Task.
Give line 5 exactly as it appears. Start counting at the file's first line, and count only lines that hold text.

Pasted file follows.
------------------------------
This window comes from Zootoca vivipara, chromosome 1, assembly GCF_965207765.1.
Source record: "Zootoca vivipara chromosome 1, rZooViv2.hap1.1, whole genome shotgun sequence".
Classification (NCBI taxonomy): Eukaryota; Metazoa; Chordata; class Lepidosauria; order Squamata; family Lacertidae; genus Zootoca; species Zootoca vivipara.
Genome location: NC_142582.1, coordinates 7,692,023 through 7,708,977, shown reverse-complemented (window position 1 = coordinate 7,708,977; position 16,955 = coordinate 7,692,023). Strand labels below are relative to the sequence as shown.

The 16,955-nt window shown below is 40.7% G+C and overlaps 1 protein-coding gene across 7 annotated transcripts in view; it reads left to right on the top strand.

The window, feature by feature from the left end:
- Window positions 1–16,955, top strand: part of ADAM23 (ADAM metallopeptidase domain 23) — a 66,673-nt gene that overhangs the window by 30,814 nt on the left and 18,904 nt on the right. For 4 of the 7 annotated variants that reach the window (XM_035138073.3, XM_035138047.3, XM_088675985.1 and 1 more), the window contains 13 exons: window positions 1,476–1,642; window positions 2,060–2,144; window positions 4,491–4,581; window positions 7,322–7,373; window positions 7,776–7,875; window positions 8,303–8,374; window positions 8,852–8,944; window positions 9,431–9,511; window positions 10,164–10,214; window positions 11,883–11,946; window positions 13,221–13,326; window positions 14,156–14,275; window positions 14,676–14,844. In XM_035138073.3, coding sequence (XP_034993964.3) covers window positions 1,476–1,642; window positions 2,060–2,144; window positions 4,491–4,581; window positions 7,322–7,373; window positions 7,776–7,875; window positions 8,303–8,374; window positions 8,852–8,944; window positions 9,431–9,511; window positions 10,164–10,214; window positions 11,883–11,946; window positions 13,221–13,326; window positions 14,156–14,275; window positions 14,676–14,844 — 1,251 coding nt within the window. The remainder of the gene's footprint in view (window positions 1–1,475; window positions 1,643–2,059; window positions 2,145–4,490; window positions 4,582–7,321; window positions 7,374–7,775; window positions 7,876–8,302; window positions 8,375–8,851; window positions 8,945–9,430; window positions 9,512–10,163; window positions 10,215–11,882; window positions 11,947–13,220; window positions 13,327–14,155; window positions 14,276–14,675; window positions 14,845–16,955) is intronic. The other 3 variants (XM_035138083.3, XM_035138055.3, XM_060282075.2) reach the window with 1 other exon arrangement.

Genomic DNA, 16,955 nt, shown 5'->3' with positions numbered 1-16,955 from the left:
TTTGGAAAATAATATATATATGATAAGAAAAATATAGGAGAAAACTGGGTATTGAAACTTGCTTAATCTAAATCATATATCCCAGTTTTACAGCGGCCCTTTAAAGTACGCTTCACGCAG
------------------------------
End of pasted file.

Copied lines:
The 16,955-nt window shown below is 40.7% G+C and overlaps 1 protein-coding gene across 7 annotated transcripts in view; it reads left to right on the top strand.